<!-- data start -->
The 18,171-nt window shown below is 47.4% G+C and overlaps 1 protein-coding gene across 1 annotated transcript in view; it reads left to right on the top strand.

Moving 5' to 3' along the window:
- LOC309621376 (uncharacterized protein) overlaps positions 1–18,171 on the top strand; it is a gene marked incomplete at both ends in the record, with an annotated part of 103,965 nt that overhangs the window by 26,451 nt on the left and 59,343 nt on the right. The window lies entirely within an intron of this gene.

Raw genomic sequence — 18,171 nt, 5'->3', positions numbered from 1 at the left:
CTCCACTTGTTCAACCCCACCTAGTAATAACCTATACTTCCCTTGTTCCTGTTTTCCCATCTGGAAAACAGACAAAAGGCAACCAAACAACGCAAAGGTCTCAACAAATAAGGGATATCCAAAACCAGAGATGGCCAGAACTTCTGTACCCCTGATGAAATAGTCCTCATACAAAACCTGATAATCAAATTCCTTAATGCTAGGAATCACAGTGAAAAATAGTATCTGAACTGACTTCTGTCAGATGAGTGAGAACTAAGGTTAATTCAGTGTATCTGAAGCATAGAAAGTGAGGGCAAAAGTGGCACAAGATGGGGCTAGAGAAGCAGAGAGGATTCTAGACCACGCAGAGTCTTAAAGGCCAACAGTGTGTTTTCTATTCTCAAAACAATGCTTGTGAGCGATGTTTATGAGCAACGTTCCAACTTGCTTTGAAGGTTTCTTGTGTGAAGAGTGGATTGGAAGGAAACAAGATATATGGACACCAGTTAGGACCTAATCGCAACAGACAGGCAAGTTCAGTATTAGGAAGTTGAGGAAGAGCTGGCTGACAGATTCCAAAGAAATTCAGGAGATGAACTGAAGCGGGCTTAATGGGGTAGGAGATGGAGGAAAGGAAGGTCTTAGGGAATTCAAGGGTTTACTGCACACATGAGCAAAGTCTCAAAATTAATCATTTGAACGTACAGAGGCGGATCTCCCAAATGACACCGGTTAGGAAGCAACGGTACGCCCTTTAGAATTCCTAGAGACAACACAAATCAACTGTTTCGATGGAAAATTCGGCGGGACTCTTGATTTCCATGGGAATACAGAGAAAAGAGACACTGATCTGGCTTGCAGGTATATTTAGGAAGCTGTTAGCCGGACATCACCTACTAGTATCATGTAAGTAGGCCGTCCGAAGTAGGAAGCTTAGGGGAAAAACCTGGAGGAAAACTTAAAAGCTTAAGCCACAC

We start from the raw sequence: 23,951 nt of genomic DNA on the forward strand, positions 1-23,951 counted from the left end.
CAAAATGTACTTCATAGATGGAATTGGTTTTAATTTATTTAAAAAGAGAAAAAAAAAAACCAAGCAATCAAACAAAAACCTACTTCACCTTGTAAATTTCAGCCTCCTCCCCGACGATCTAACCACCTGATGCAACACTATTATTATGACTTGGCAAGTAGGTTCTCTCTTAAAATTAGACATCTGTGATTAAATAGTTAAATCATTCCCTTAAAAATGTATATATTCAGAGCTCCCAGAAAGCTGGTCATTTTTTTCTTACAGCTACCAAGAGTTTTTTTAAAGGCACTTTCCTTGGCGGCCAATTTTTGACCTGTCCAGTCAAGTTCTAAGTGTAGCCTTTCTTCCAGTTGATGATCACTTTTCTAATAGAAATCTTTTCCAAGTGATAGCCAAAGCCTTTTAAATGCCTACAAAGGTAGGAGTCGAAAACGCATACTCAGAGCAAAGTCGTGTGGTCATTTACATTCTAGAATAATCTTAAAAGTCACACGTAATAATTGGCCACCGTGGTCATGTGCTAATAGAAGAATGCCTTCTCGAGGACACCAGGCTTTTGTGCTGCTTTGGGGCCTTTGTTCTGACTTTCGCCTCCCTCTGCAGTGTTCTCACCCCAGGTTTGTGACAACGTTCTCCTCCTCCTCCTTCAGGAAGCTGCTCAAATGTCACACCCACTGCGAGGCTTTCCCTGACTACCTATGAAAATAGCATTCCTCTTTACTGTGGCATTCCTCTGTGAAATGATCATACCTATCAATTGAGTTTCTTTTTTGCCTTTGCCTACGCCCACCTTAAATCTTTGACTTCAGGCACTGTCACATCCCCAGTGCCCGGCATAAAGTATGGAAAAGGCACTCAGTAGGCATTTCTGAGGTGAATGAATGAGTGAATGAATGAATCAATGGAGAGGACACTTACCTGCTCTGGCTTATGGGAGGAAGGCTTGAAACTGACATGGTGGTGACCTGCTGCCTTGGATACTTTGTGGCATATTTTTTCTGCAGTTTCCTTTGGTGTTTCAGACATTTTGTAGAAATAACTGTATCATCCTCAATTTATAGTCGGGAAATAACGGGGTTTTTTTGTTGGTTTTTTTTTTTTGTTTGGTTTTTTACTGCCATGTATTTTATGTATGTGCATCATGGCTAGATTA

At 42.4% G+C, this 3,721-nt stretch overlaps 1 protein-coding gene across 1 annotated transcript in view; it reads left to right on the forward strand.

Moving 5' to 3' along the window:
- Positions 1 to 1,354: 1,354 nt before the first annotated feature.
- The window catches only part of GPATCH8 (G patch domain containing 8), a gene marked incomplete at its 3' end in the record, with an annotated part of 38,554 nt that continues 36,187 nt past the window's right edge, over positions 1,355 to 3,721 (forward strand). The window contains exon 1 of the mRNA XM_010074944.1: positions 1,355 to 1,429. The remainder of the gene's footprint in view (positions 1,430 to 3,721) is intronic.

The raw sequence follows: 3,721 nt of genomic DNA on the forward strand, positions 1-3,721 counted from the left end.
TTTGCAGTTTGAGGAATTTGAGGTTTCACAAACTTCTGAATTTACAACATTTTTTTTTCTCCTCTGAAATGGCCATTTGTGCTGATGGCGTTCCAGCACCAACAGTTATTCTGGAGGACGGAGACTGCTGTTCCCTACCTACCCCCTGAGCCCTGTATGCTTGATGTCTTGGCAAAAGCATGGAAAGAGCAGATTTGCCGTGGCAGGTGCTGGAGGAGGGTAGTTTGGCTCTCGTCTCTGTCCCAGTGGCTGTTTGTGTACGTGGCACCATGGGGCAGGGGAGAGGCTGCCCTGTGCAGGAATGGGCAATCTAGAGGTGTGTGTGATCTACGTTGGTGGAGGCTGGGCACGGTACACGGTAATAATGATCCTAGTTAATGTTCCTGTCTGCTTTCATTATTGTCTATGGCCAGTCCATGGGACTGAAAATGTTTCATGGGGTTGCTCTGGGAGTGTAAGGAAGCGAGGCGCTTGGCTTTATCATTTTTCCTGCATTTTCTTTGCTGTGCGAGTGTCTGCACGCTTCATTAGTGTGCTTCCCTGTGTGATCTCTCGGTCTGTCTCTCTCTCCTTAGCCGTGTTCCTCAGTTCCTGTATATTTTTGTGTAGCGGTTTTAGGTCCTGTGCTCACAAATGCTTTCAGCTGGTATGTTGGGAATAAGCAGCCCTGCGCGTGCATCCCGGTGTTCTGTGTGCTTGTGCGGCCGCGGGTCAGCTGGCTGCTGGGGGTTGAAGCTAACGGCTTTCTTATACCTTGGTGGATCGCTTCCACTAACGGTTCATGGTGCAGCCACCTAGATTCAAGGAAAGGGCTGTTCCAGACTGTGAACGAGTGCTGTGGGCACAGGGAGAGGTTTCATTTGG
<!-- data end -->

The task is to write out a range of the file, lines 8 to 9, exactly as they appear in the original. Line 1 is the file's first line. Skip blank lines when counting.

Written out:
At 42.4% G+C, this 3,721-nt stretch overlaps 1 protein-coding gene across 1 annotated transcript in view; it reads left to right on the forward strand.

Moving 5' to 3' along the window: